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The Hustle: A Playlist of Anthems for Africa's Dreamers & Doers

This month at OkayAfrica we're celebrating Africa's dreamers and go-getters with the theme THE HUSTLE.

This month at OkayAfrica we're celebrating Africa's dreamers and doers with the theme THE HUSTLE. As DJ Khaled likes to say “they don’t want you to win.” But win we do. And this month's playlist is dedicated to all of you on your grind, making things happen.


Last month's playlist spotlighted Black women with a mix of Solange, Erykah Badu, Queen Latifah and more. This month's list features songs about the daily grind, as well as tracks to grind to starring the likes of Nasty C, Tiwa Savage, Vanessa Mdee, Burna BoyDavido and many others.

Get the extended playlist, and much more, on OkayAfrica‘s Apple Music channel.

Nasty C "Hell Naw"

19-year-old Nasty C understands the South African hip-hop industry better than anyone, and he's quickly thriving because of it. "Hell Naw," off his highly anticipated debut album, Bad Hair, was easily one of the biggest South African songs of 2016, and it’s easy to tell why.

Tiwa Savage "Bad" ft. Wizkid

Nigerian star Tiwa Savage has been steadily killing it for years. Last year, she expanded her reach by signing a deal with Jay Z's Roc Nation. On "Bad," Tiwa links up with another Nigerian power force, Wizkid, for an all-around boss anthem.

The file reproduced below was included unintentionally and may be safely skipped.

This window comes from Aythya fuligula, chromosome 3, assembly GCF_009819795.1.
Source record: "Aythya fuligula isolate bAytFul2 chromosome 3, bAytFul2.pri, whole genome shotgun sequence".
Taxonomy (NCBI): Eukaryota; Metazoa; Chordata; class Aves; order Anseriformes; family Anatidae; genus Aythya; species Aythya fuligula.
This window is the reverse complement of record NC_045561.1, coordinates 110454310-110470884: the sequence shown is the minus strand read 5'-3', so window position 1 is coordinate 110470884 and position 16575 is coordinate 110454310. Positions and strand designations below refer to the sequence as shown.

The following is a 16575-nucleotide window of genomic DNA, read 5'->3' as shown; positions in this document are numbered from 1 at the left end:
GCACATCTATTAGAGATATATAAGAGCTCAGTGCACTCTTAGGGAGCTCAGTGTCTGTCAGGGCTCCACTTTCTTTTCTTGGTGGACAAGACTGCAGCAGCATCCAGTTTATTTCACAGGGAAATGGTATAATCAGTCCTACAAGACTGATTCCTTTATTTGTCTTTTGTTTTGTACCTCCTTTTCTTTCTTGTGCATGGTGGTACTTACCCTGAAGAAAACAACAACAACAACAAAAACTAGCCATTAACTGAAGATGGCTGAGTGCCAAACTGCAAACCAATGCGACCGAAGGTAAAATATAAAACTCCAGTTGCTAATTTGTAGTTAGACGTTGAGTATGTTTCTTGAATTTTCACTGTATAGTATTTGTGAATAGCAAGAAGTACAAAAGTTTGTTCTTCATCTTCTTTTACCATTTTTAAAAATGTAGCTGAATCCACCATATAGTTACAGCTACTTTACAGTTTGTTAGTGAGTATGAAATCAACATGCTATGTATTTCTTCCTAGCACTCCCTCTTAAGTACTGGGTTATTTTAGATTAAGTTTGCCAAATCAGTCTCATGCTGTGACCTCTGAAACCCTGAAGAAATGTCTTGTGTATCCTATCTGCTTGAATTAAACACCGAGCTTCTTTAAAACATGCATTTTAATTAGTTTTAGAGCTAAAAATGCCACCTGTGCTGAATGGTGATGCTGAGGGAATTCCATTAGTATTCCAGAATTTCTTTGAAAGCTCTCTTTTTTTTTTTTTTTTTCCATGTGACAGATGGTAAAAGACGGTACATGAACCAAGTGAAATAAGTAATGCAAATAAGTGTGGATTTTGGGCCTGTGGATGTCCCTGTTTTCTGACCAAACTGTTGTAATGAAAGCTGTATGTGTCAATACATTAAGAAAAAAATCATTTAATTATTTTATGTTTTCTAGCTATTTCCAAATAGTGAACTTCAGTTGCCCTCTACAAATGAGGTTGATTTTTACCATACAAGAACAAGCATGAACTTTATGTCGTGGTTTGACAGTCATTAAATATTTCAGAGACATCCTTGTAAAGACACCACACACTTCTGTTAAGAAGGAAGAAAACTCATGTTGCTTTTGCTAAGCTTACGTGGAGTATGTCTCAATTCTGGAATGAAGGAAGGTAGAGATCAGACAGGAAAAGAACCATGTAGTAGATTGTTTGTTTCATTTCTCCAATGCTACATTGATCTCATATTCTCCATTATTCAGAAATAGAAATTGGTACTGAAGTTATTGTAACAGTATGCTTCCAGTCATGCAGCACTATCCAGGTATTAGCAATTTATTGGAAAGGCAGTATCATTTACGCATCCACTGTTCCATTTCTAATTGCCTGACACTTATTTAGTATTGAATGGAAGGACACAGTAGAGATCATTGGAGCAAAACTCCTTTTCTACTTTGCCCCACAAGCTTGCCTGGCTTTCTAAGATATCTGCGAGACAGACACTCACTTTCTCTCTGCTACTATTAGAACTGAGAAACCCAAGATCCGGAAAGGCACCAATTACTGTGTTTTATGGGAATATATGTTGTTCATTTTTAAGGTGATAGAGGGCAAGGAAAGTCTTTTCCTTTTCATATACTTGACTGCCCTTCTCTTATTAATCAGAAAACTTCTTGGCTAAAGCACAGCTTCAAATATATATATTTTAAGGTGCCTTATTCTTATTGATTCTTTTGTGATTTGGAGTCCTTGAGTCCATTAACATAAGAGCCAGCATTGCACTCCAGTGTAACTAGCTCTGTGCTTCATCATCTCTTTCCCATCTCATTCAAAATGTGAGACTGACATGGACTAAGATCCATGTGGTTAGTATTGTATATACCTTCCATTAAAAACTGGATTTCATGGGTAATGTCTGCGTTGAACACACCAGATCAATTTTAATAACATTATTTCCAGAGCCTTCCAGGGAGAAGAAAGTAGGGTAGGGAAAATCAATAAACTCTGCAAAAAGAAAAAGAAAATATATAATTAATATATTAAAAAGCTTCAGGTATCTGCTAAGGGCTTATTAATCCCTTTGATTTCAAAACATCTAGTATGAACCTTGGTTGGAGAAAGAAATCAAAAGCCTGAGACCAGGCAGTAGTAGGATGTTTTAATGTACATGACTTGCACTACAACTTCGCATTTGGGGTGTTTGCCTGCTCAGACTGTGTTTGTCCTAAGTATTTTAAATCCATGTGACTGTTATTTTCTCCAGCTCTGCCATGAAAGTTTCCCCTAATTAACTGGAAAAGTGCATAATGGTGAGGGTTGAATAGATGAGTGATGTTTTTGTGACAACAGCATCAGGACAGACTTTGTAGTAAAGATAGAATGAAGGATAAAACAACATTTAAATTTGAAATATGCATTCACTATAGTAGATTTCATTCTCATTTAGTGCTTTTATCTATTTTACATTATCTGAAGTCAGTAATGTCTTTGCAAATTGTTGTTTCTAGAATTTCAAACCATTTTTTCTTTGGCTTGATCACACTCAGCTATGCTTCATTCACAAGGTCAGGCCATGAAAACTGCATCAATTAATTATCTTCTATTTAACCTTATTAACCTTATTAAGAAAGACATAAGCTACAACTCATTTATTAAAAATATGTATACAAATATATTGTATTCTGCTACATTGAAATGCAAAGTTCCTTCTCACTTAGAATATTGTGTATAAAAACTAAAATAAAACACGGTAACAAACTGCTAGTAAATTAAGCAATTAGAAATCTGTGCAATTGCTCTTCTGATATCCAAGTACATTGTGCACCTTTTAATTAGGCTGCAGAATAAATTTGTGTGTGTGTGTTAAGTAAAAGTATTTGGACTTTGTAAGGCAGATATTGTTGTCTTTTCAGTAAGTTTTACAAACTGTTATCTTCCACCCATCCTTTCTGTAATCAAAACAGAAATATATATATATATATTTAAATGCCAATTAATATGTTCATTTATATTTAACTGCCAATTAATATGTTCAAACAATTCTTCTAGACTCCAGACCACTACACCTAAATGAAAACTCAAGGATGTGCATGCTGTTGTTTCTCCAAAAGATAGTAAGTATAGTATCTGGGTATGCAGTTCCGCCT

Ray BLK "Patience"

Ray BLK—the British-Nigerian winner of the BBC Sound of 2017 and one of our U.K. Artists to Watch this year—talks about taking your time when trying to to make it big in the music world. Or, in any world, for that matter. The artist spoke to us about Black British womanhood here.

Reniss "La Sauce"

Before the phrase “I’ve got the sauce” started showing up in every other rap song and Instagram caption, Cameroonian singer Reniss made a knocking record that showed how much of it she already possessed. Throughout the track, the singer plays with the double entendre and innuendos of the phrase ‘la sauce’ in Cameroonian culture.

Stream ‘THE HUSTLE’ extended playlist on Apple Music.

Burna Boy "Yawa Dey"

Burna Boy has become one of the highest-buzzing acts coming out of Nigeria. In "Yawa Dey," he chronicles his rise to the top with the aide of a dancehall bass line and some striking city scenes.

AKA "The World Is Yours"

South African hip-hop heavyweight AKA gives a toast to handling your business and taking over the scene in his feel-good hustling anthem "The World Is Yours."

Vanessa Mdee "Cash Madame"

Vanessa Mdee's latest single is "a declaration of independence for all the hard working, forward thinking, thought provoking fly girls of the world and the men who are NOT afraid of a strong girl," the Tanzanian star mentions.

Kano "P's and Q's"

Kano talks about handling his money and product—"P's and Q's" here aren't just manners but pounds and quarter ounces—across London and the region in this classic grime hit.

Davido "Dami Duro"